Wexford People

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Council 'not to blame' for Dun Mhuire closure


The Dun Mhuire Theatre on Wexford’s South Main Street

The Dun Mhuire Theatre on Wexford’s South Main Street

The Dun Mhuire Theatre on Wexford’s South Main Street

The closure of Dun Mhuire is not the county council's doing, despite an apparent painting of the local authority as the bad guy on social media. That was the point made by Director of Services Tony Larkin while addressing a motion on the historic Wexford theatre at the December meeting of the Wexford Borough District Council.

In the motion, Sinn Féin councillor Tom Forde called on the members to 'recognise the important contributions of all the groups that use the Dun Mhuire to the social and artistic fabric of the town and oppose any demolition of the Dun Mhuire while these groups do not have an alternative and satisfactory home.'

Mr Larkin was blunt in his view of the motion and said that were these terms to be imposed on the council, they would end up pulling out of the purchase of the theatre and it would shut it's doors permanently in January regardless.

The Mayor, Cllr George Lawlor asked Cllr Forde to defer his motion to February. 'I've been in discussion with the groups as recently as a couple of weeks ago,' he said. 'There's a danger that if this goes through now, it may well tie the hands of the council and they could withdraw from the purchase.'

Cllr Lawlor said that in recent weeks he had secured a guarantee from the Chief Executive that once the purchase is complete, groups will retain the use of the building for at least a year while work gets under way behind the scenes on the redevelopment of South Main Street. Cllr Lawlor said there was a possibility that this could even turn into two years should the project hit any snags. The idea was to create as smooth a transition as possible to a new theatre space planned for Trinity Wharf.

The Director of Services confirmed that this was the case.

'We're all trying to do our best here,' Mr Larkin said. 'The council didn't get involved in this looking to get the Dun Mhuire closed. We were advised that it had come to the end of its life and was going to close anyway. I've met a lot of the groups involved and realistically, the council is not buying the building as a theatre, but as a site for urban development.'

Speaking of Cllr Forde's motion, he added:

'The council couldn't purchase the Dun Mhuire on the basis of "adequately" re-homing all of the groups. Obviously some disruption will be caused to the groups, but the fact is the Dun Mhuire has been in decline for a number of years and is unable to pay its way. The county council didn't facilitate that and we can't get into a scenario where we can't move ahead with our plans until every group is re-homed.'

Mr Larkin confirmed that there was at least a year's work involved before any demolition happens and that this would see the groups through the Autumn/Winter of next year, at which time the situation can be examined further.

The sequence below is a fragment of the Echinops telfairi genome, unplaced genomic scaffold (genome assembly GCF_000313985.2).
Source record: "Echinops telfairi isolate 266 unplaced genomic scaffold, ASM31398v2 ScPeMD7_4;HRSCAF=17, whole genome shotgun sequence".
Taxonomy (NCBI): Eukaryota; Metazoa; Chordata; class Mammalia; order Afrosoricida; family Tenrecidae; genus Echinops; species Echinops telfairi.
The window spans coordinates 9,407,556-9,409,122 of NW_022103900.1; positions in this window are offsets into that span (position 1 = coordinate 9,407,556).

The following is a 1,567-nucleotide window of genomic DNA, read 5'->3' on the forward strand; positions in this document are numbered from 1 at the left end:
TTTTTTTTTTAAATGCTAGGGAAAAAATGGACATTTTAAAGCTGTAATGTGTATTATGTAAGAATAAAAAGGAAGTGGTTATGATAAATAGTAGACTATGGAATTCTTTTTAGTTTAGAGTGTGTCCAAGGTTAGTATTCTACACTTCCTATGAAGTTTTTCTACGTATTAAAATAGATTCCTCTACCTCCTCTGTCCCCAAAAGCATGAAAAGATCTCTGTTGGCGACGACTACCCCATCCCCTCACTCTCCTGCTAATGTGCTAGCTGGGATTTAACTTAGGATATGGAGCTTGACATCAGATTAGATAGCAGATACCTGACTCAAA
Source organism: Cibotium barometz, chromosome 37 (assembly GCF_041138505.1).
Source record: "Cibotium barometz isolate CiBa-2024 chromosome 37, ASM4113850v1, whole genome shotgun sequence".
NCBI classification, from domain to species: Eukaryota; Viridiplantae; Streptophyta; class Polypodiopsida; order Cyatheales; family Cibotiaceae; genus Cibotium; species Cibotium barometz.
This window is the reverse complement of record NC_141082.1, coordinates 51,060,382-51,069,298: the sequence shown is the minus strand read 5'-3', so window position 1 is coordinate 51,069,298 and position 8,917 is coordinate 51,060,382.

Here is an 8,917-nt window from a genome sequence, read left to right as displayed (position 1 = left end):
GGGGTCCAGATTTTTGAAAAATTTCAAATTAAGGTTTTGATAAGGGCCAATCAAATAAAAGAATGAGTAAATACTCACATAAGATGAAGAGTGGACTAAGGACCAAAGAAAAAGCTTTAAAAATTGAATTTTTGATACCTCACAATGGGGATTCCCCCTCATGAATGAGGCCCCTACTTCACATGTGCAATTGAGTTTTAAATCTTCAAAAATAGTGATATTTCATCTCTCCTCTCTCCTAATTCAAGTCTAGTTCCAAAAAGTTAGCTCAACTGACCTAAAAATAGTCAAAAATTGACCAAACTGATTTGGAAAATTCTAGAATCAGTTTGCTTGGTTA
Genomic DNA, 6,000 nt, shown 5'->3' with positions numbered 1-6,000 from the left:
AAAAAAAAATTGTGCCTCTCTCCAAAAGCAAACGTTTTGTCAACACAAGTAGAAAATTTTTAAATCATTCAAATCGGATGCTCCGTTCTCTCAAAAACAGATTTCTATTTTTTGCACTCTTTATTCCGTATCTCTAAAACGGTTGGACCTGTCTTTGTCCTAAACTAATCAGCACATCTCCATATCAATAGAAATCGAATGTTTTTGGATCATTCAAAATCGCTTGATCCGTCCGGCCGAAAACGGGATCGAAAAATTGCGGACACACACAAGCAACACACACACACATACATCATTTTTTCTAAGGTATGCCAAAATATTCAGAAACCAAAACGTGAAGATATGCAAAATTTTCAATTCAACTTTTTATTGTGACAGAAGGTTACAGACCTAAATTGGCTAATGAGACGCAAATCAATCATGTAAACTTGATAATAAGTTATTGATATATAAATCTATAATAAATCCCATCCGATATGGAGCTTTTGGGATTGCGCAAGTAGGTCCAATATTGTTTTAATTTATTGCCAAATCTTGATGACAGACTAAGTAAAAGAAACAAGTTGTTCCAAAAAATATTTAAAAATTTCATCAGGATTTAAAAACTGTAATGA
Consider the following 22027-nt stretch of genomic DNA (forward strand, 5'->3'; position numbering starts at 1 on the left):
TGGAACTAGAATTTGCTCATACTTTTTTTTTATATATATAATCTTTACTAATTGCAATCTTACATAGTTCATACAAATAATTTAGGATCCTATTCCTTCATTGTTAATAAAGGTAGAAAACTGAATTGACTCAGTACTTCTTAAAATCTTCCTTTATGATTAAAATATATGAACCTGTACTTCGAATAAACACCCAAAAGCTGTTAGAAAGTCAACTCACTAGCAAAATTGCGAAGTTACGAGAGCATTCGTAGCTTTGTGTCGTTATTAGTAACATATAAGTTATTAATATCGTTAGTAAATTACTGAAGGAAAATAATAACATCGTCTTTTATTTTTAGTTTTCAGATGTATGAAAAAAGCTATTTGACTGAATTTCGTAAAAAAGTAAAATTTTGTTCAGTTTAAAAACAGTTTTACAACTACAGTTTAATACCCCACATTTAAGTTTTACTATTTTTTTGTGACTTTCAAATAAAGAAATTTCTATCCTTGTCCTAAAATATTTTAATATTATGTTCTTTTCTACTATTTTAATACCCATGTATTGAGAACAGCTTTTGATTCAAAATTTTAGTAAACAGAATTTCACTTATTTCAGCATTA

'There's a suggestion in this motion that the council hasn't engaged with these groups,' Cllr John Hegarty said.

'But they clearly are. I think the council is being painted as the bad guy here, when realistically there is two options. Option A is that the Dun Mhuire closes in January regardless. Option B is the council purchases the building and limps it along for as long as they can giving the groups some more time to make alternative arrangements.'

'Either way the theatre will close and it's absolutely not the case that this is the council's fault.'

Cllr Leonard Kelly suggested that the work the council is doing behind the scenes in trying to help accommodate some of the groups could be better publicised.

While the focus is largely on re-homing the bigger drama groups, Cllr Davy Hynes pointed out that there are others for whom the Dun Mhuire will be a big loss.

'There's at least four groups meeting there every day,' he said. 'You have AA for example. It's the only place they have on the Main Street. Then there's the likes of the Girl Guides, the Confraternity Band and the Legion of Mary. With all due respect, I don't think the Director has met with them?'

Growing frustrated, Mr Larkin replied:

'The implication here seems to be that the council has to be responsible for sorting all these groups out. The plan was always to look after them the best we could. Some groups were offered an alternative and didn't accept. Offers were made of other community facilities, grant aid etc. In some cases, the church is also exploring ways to help them.'

Cllr Forde agreed to defer his motion until February, conceding that it was not the responsibility of the council to re-home the groups, but it was his aim to create a smooth transition to a new theatre in Trinity Wharf.

He was, however, critical of the amount of time afforded to the groups and said they could have had more time to make alternative arrangements.

'I raised this issue originally back in March and I was told that the council had no interest in Dun Mhuire,' he said.

'That's nearly an extra year the council could have given the groups. I think more consultation is needed.'

Mr Larkin replied that, once the sale goes through, the groups will have a whole year to make alternative arrangements.

Wexford People